The cultivation of Jerusalem artichoke on marginal land for bioenergy can potentially be combined with a bioremediation function. The closely related sunflower (Helianthus annuus L.), which has a similar high biomass and rapid growth rate, is known to effectively accumulate cadmium (Cd), copper (Cu), lead (Pb), manganese (Mn), and nickel (Ni) from water contaminated with heavy metals (Brooks and Robinson, 1998; Dushenkov et al., 1995). Sunflower also removes cesium and strontium from radioactive environments, as shown in field tests around the damaged Chernobyl nuclear facility in Ukraine (Cooney, 1996; Dushenkov et al., 1999); after 10 days, roots of potted sunflowers had taken up so much radioactivity from comtaminated pools they could not be removed from the exclusion zone (Coghlan, 1997). Experimental studies have confirmed the considerable ability of Jerusalem artichoke to accumulate heavy metals, and its potential as a tool in the reclamation of land contaminated with heavy metals (Antonkiewicz and Jasiewicz, 2003; Antonk-iewicz et al., 2004; Jasiewicz and Antonkiewicz, 2002). The metal content of Jerusalem artichoke tissue increases with the level of soil pollution with heavy metals. In descending order, the effectiveness of Jerusalem artichokes for accumulating heavy metals was Cd, Zn, Ni, Cu, and Pb (Antonkiewicz and Jasiewicz, 2003). Its potential as a combined energy crop and bioremediation tool, however, may be reduced by yield reductions in soils containing high levels of heavy metals (Jasiewicz and Antonkiewicz, 2002).
The environmental impact of growing energy crops over large land areas should be a consideration when assessing their potential. In Germany, 10 energy crops, including Jerusalem artichoke grown as a perennial (40,000 plantsha-1), were assessed on sandy soil under four fertilization regimes. Jerusalem artichoke was found to be a relatively good absorber of Pb, while having a relatively benign impact on soils and the environment compared to other energy crops. For instance, phosphorus levels in Jerusalem artichoke tops (haulms) were relatively low (0.05 to 0.15% dry matter), and the crop therefore does not require much phosphorus fertilizer, which is beneficial in terms of water eutrophication. Yields for Jerusalem artichoke tops were relatively low, however, in this study (4.3 t dry matterha-1), giving an energy balance of 62 GJha^year-1. It was also noted that the stability of the stems diminished over the years when grown as a perennial, making the tops harder to harvest. Higher top yields occurred if the tubers were not harvested (Scholz and Ellerbrock, 2002).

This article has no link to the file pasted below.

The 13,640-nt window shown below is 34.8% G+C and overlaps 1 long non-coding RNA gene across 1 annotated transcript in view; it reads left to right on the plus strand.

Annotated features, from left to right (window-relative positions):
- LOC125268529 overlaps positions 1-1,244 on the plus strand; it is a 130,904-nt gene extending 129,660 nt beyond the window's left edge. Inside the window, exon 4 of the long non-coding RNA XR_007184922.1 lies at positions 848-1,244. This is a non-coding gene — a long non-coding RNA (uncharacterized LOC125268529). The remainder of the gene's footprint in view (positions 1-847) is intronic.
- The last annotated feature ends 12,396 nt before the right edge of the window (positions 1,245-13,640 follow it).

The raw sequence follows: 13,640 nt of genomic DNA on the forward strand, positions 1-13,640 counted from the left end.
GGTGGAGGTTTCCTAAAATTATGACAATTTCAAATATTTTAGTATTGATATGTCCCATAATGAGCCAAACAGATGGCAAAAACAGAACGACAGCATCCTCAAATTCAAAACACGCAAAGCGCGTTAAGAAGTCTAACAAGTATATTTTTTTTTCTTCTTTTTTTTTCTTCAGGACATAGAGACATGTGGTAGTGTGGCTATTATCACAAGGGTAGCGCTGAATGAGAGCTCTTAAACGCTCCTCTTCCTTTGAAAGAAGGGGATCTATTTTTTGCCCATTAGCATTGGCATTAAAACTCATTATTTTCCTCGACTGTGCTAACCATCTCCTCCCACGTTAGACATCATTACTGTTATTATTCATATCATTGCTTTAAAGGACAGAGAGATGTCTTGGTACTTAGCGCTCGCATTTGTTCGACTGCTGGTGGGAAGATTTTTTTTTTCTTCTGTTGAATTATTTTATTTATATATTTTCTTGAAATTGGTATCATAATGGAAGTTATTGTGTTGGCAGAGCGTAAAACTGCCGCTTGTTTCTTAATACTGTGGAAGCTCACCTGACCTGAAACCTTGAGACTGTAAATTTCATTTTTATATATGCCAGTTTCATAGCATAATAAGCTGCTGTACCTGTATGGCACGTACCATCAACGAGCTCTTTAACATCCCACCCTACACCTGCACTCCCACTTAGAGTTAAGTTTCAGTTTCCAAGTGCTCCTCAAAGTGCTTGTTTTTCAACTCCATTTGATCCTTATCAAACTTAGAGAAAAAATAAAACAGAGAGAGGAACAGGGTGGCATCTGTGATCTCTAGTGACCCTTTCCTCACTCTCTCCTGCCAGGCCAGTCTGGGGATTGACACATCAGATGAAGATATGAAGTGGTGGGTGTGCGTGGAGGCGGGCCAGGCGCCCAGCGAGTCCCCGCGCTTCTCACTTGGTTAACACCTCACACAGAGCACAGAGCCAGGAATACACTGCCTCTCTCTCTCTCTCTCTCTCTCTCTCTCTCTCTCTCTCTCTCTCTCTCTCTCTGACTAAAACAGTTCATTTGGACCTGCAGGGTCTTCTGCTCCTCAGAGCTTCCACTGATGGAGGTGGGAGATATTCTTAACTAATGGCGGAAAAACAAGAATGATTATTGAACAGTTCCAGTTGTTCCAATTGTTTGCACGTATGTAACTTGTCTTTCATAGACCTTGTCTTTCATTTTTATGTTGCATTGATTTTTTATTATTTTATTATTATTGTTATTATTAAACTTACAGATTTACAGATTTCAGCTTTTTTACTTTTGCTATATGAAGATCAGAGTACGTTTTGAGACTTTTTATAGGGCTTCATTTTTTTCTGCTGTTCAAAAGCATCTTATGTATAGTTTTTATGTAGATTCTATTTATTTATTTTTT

Harvesting the tubers can lead to potential problems, as incomplete harvesting can cause crop resurgence in the following season, which makes Jerusalem artichoke difficult to fit into crop rotations. Better harvesting methods or control of volunteer plants needs to be developed if Jerusalem artichoke is to become an important biomass crop in rotations (Faget, 1993). However, when cultivated as an energy crop, Jerusalem artichoke has increasingly been grown as a perennial turning a potential harvesting problem into a virtue.
A pressing research need is the development of modern cultivars with improved characteristics for biomass and energy. In a Canadian study, a wide variation in forage composition was found among accessions, suggesting that composition could be readily improved through plant breeding (Stauffer et al., 1981). To fulfill its potential as an energy crop, Jerusalem artichoke will also require government support, for example, in the form of tax exemptions and research grants.
The total cost of producing biomass from a model tall broadleaf crop (sunflower) was estimated as 12.7 U.S.St-1, given a whole plant yield of 15.0 t dry matterha^year-1. This was cheaper than the cost estimates for any other crop type, including tall grass (maize, 19.1 St-1), short broadleaf (sugar beet, 77.1 St-1), and legume (alfalfa, 20.9 St-1) (Klass, 1998). Estimates for a Jerusalem artichoke biomass crop in Italy suggested that farmers would need to receive from 18 to 47 Ecut-1 (1990 prices) for tubers to gain an income comparable to more traditional energy crops (Bartolelli et al., 1991).
The two principal ways of obtaining energy from biomass are thermal (direct combustion) and biological (the conversion of organic matter to biofuel through microbial action). Biomass is also playing an increasingly important role as a feedstock for organic chemicals and materials. The utilization of inulin from Jerusalem artichoke as a feedstock for a range of industrial chemicals has been described in Chapter 5. The combustion and biological conversion of Jerusalem artichoke to produce energy is considered below.